What’s Your God Story?

God is active in our lives every day, which means we all have a story to share.


God is active in our lives every day, which means we all have a story to share. God stories don’t have to be big, monumental events. God is present in the small things too. Sharing your God stories is a way of spreading hope and love to others. What’s your God story? Each we will feature God stories on our weekly announcement page and other social media. Please send your God stories to Debbie LaFontaine.

A God story from Holy Trinity Member Paul Stratton:

This past week, God blessed us with a new grandson as well as saving older brother from serious injury in a car accident – and both events happened at almost the exact same time. Our new grandson, born to a 46 year old mother, is beautiful – ten fingers, ten toes, healthy in every way. Our 19 year old grandson is ready to move forward after his accident – open to learning from his mistake and thankful no one was seriously injured. God gave us much reason to celebrate this week as we felt his protecting arms around our family. Praise be to God!

Lent 1 – Sand

Jesus went into the desert for 40 days to be “tested”. The desert is a dangerous place and Jesus was hungry, cold and tired. He was also tempted and tormented, but he didn’t give up.

The “tests” that Jesus faced in the desert can be equated as the temptation to power, to pride and to possessions. Lent has traditionally been understood as a “desert time,” in which we seek the grace to confront sin and overcome temptation in ourselves and the world around us.

Questions for Discussion and Reflection:

  • When things get tough, how do you remember God is always there for you?
  • What constitutes the wilderness in your life?
  • What have you learned there? What might you learn there?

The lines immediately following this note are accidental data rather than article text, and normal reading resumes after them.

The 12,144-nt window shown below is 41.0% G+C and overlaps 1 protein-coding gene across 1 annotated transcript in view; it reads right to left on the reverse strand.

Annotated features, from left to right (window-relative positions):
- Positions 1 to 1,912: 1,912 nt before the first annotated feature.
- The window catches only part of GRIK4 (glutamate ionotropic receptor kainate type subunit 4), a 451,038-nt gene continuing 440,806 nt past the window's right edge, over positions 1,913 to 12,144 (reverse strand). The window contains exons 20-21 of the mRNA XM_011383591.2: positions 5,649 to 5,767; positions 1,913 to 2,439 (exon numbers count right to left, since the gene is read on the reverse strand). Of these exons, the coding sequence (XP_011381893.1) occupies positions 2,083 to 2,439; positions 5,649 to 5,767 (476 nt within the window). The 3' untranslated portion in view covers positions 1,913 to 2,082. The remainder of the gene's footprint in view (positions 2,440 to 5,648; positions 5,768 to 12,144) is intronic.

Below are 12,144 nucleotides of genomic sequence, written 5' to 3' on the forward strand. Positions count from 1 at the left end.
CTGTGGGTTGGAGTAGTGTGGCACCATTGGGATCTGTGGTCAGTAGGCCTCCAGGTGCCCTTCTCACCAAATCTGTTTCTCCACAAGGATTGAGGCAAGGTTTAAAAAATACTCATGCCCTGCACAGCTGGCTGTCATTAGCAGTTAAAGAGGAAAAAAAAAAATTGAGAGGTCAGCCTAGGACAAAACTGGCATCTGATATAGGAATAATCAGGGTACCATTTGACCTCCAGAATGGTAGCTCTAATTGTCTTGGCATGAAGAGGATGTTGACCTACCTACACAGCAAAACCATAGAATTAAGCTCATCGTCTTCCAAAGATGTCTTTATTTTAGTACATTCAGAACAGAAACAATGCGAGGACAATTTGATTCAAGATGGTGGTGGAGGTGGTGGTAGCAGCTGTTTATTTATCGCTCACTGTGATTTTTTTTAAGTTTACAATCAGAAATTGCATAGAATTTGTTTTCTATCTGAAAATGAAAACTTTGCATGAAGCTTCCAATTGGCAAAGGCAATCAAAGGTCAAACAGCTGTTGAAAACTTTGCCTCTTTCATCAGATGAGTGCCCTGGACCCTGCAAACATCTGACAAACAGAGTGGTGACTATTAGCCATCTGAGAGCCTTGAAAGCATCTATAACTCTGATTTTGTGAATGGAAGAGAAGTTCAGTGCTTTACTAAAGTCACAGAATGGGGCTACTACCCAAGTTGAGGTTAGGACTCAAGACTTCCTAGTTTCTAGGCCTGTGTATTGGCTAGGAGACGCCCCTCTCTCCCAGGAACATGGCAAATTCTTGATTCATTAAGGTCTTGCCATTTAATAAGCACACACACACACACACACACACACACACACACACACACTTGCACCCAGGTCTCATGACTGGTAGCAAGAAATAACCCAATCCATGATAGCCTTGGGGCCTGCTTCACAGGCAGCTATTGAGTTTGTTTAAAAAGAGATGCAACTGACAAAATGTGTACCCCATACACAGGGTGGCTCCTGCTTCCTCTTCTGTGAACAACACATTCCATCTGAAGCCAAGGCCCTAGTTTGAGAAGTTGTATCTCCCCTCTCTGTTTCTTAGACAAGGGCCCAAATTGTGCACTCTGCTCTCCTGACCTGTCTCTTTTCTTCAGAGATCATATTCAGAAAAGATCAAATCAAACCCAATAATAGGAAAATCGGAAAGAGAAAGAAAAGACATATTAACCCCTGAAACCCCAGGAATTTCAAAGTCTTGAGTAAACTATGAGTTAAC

• When are you tempted toward pride, power and possession?
  • When is it hardest for you to resist temptation? easiest?

This week, be mindful of the ways you experience and resist temptation.

Words from Scripture:

Read the story of Jesus wandering in the desert – Luke 4; Matthew 4; Mark 1.

Touch the sand and think about what it was like for Jesus in the wilderness.

“Jesus, full of the Holy Spirit, returned from the Jordan and was led by the Spirit in the wilderness, where for forty days he was tempted by the devil.” (Luke 4:1-2a)

“Since, then, we have a great high priest who has passed through the heavens, Jesus, the Son of God, let us hold fast to our confession. For we do not have a high priest who is unable to sympathize with our weaknesses, but we have one who in every respect has been tested as we are, yet without sin.” (Hebrews 4:14-15)

“Blessed is anyone who endures temptation… No one, when tempted, should say, ‘I am being tempted by God’; for God cannot be tempted by evil and he himself tempts no one. But one is tempted by one’s own desire, being lured and enticed by it; then, when that desire has conceived, it gives birth to sin, and that sin, when it is fully grown, gives birth to death. Do not be deceived, my beloved.” (James 1:12-16)